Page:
What if that proprietary version is not even written by me but by someone else?
Then he has the same problem. The point of the GPL is to prevent people from taking free SW, tacking proprietary stuff on top of it and making it non-free. Dynamic linking is not exempted under the GPL. Authors use the GPL to explicitely prevent that kind of circumventing. If they had wanted to allow that, they could have chosen e.g. BSD or MIT instead.
Stockfish can no longer be distributed unless that new library is GPL'd?
Stockfish can, of course, but the library designed to run with Stockfish can't. And if there is only the closed lib, then the modified Stockfish version can't be distributed either - except by the authors who can chose dual-licencing, of course.
So you are saying that distributing a library that contains no GPL'd material from Stockfish whatsoever could not be distributed under another license than the GPL? That is of course false.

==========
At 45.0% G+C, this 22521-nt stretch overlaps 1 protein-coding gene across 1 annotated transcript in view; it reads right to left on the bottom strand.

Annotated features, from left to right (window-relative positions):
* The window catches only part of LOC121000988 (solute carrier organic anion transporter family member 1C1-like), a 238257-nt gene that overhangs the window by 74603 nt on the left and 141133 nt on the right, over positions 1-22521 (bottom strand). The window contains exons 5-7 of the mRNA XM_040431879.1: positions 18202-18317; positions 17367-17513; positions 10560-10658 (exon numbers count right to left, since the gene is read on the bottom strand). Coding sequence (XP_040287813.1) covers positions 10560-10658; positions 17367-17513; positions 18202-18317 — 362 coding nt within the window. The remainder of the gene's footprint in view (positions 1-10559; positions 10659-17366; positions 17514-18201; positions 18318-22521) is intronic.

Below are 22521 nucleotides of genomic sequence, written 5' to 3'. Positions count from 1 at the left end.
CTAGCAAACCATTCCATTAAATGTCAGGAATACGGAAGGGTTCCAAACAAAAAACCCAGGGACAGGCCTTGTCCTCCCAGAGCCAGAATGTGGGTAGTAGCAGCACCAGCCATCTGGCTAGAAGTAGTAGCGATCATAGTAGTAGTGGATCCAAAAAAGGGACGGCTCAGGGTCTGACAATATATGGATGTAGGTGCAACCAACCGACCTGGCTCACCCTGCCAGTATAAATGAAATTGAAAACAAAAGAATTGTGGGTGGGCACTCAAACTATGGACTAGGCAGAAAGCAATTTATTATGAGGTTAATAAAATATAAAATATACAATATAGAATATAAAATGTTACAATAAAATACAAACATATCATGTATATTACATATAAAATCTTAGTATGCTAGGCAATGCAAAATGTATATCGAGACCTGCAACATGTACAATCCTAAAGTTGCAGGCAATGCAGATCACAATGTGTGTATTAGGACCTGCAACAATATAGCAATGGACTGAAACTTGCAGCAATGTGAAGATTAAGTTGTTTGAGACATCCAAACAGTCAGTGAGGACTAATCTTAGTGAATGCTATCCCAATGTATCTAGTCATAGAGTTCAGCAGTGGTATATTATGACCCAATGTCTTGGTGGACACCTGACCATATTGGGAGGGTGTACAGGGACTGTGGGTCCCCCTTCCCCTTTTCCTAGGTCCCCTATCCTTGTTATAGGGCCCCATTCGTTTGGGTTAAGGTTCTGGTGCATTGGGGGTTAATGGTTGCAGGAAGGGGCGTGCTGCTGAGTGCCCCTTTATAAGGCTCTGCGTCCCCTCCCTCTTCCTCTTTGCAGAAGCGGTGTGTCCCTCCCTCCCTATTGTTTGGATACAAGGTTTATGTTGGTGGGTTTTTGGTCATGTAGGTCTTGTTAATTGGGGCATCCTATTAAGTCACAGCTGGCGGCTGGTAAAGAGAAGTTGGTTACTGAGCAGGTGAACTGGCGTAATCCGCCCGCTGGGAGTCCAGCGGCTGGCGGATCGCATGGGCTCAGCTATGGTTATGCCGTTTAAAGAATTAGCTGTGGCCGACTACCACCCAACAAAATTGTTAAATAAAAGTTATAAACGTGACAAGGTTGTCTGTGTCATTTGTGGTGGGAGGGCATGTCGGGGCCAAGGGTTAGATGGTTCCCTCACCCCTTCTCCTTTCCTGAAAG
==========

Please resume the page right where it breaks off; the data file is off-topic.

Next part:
The only thing that could become illegal to distribute (because someone writes a proprietary replacement library that happens to offer the API that SF uses) is SF itself. But of course that is equally ridiculous!

The "entire work" concept of the GPLv3 simply makes no sense and is therefore likely unenforceable.

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Re: Do patches need to be open source?

Post by syzygy » Thu Feb 22, 2018 12:40 pm

mar wrote:
Fulvio wrote: Incorrect again, but i will not waste time explaining how linking works: you can google it.
A cheap non-argument, feeling cocky?

Are you serious to lecture me about how linking works? :D

Distributing object files with existing binary is impractical (let's avoid being rude calling it nonsense) for reasons I explained in another post.